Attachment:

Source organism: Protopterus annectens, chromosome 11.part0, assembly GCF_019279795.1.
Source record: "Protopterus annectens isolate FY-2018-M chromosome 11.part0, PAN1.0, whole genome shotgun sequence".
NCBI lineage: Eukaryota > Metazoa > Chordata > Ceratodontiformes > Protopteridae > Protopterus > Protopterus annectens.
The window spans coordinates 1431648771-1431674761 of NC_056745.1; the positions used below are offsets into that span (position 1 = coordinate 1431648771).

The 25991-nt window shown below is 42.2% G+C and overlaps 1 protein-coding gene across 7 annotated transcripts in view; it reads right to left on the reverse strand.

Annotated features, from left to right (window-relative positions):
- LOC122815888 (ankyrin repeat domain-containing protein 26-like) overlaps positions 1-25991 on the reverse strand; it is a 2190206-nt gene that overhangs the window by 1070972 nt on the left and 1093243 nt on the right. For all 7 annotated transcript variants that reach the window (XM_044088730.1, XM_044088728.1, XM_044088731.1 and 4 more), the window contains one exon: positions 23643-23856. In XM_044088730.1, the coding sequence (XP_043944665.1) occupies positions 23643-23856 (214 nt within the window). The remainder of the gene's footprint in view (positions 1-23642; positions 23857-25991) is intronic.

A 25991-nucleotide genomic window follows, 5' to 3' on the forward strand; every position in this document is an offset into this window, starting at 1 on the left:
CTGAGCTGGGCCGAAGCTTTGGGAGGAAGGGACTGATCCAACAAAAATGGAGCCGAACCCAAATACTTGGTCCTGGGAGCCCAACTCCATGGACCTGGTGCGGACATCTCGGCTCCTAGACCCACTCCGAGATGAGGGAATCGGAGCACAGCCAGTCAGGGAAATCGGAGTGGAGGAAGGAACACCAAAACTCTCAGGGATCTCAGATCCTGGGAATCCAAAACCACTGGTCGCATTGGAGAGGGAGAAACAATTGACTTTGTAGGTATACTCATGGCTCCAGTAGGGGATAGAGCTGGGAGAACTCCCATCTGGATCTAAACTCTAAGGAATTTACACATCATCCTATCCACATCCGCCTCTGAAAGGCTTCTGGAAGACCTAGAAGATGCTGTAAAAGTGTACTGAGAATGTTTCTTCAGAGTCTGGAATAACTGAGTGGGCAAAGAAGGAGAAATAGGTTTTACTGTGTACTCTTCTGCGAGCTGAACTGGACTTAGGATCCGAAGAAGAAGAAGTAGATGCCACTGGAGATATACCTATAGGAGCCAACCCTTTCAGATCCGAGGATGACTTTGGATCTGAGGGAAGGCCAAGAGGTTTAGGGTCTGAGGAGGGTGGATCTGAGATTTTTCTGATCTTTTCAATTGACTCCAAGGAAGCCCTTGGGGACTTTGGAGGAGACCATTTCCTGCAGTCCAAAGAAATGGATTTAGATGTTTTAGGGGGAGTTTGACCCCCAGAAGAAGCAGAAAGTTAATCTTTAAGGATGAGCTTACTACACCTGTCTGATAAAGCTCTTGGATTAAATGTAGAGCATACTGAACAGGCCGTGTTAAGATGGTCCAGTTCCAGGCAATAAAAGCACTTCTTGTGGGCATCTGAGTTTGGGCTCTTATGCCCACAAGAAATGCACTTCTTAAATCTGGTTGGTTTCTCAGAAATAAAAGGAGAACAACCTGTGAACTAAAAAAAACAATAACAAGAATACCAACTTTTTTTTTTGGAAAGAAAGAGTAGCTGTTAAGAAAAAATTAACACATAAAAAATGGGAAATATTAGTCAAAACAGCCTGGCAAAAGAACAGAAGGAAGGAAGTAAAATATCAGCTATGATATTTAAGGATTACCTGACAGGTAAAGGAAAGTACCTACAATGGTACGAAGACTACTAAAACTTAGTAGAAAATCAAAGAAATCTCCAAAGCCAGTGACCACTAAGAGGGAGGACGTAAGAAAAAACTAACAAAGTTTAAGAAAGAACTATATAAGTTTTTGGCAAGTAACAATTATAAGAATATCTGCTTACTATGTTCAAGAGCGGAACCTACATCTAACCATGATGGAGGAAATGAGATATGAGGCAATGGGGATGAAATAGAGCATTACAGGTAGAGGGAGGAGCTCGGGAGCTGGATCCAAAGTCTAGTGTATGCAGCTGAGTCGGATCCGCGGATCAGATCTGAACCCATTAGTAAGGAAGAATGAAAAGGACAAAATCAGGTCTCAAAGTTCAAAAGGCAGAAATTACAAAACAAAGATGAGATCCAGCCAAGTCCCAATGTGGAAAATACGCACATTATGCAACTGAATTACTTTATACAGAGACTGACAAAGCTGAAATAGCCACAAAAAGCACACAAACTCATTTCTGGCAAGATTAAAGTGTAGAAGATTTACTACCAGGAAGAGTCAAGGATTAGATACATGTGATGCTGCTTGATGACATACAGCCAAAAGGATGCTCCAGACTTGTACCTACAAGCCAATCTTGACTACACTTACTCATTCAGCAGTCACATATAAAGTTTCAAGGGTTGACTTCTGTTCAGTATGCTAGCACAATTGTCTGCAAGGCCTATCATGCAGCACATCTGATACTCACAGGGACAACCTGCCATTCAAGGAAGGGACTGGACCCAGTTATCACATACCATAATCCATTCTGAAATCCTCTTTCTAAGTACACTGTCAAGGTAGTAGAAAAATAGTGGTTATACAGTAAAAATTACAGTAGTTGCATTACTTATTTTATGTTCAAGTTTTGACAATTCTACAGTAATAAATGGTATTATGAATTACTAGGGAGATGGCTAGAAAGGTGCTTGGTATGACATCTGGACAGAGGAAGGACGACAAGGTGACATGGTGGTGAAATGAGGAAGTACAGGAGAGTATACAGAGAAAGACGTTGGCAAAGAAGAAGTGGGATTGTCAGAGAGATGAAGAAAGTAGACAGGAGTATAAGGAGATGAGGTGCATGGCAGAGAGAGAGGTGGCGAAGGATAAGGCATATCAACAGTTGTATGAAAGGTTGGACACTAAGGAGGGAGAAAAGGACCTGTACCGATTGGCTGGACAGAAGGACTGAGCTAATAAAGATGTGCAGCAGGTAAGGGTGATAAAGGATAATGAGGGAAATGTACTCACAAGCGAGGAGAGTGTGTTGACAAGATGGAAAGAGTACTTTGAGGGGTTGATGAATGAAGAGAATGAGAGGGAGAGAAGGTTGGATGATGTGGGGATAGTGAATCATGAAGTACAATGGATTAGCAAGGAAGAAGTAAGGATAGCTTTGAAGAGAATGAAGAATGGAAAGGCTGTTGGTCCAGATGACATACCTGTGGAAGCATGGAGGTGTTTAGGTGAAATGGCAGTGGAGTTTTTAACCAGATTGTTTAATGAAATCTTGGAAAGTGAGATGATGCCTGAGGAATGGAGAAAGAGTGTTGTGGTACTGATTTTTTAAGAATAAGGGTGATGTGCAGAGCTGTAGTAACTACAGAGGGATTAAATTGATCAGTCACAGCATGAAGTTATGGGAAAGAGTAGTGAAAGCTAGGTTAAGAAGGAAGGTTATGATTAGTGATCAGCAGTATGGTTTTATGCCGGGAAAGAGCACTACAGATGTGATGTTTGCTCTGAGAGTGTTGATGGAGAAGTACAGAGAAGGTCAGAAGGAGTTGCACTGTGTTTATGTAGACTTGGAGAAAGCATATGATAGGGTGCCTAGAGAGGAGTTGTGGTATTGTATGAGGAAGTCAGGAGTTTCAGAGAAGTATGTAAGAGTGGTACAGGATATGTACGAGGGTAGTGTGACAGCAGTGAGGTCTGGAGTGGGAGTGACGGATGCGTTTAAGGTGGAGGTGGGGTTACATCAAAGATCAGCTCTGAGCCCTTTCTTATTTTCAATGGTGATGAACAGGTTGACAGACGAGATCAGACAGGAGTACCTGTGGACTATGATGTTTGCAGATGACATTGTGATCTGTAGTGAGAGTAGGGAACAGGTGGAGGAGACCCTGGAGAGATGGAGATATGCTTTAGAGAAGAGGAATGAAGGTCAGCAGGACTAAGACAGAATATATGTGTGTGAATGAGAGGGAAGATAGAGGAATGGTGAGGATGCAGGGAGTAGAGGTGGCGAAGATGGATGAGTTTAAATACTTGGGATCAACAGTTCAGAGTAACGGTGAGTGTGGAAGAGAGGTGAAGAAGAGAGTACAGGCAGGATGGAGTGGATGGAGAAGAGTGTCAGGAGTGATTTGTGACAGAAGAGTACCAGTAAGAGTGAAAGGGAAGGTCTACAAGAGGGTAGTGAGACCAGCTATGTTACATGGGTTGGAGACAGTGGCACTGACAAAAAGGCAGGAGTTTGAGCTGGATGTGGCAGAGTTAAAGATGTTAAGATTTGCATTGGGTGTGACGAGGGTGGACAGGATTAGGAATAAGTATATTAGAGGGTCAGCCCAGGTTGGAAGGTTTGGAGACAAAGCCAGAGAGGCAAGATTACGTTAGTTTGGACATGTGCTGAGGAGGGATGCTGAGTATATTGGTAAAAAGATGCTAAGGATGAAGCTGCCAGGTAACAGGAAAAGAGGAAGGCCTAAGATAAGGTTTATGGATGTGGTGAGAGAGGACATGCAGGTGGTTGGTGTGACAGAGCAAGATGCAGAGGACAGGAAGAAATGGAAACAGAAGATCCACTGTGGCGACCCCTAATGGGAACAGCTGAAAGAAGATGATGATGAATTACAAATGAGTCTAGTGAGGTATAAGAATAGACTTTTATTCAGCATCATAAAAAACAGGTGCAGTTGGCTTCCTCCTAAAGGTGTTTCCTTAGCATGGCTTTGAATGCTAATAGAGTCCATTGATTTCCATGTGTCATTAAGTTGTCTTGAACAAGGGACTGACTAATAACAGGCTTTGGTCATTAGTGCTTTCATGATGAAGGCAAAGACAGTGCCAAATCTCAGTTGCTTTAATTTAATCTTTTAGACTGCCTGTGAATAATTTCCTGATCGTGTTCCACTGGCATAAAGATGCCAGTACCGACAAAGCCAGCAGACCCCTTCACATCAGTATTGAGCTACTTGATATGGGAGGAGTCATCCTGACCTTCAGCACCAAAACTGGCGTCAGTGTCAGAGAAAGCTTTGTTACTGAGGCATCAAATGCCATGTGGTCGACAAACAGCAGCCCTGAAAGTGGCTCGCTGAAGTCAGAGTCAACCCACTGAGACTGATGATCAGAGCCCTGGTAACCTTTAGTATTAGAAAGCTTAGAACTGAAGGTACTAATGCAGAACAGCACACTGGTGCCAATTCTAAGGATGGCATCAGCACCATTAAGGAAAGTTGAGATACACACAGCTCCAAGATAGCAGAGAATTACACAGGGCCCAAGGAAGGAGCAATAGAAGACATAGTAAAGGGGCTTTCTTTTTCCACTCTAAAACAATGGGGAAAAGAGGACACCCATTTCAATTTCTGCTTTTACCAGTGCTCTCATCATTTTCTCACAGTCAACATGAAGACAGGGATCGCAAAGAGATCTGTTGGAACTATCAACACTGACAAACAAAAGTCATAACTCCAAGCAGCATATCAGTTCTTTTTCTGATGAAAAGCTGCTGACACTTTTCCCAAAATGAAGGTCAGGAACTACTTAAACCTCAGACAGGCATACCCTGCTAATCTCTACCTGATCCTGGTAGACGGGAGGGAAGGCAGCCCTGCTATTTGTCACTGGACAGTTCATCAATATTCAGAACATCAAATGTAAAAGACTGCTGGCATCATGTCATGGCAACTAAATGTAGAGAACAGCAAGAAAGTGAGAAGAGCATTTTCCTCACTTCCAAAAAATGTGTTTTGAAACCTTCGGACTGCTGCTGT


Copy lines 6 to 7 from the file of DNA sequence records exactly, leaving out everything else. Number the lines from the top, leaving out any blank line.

Annotated features, from left to right (window-relative positions):
- LOC122815888 (ankyrin repeat domain-containing protein 26-like) overlaps positions 1-25991 on the reverse strand; it is a 2190206-nt gene that overhangs the window by 1070972 nt on the left and 1093243 nt on the right. For all 7 annotated transcript variants that reach the window (XM_044088730.1, XM_044088728.1, XM_044088731.1 and 4 more), the window contains one exon: positions 23643-23856. In XM_044088730.1, the coding sequence (XP_043944665.1) occupies positions 23643-23856 (214 nt within the window). The remainder of the gene's footprint in view (positions 1-23642; positions 23857-25991) is intronic.